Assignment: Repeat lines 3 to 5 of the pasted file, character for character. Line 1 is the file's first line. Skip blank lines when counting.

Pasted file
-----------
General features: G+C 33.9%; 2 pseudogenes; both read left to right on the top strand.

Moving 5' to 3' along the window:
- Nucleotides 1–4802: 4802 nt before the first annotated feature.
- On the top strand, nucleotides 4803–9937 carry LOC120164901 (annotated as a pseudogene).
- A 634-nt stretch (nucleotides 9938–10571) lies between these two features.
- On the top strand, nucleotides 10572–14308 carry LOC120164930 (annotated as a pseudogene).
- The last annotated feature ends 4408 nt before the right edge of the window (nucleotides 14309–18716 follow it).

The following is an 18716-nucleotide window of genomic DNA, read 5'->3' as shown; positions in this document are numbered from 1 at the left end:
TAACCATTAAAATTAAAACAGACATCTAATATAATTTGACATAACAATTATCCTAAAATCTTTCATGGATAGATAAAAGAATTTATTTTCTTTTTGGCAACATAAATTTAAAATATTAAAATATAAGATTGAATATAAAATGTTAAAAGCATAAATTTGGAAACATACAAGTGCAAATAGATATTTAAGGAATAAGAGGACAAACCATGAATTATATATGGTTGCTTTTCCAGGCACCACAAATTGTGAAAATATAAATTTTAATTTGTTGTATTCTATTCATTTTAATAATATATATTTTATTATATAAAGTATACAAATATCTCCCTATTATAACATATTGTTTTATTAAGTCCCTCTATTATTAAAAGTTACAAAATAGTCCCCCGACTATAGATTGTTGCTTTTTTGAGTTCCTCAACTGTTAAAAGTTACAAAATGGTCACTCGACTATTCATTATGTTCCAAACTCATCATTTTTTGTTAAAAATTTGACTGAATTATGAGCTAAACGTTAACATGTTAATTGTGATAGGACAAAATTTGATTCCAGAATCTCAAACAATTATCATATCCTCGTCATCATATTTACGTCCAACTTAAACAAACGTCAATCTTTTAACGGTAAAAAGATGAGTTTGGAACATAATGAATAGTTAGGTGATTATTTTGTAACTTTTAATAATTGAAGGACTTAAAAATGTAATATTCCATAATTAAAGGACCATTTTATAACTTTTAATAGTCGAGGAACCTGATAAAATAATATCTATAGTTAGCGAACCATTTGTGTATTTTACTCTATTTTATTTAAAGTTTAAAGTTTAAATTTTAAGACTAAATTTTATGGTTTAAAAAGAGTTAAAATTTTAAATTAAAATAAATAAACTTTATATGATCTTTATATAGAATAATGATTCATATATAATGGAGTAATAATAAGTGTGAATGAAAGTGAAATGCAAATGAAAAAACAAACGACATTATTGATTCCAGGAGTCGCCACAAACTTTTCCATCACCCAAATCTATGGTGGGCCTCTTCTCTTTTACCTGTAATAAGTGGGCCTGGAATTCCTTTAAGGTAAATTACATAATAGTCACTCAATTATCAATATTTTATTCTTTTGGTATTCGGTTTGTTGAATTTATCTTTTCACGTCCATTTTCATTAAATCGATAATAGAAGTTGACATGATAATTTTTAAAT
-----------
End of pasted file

- Nucleotides 1–4802: 4802 nt before the first annotated feature.
- On the top strand, nucleotides 4803–9937 carry LOC120164901 (annotated as a pseudogene).
- A 634-nt stretch (nucleotides 9938–10571) lies between these two features.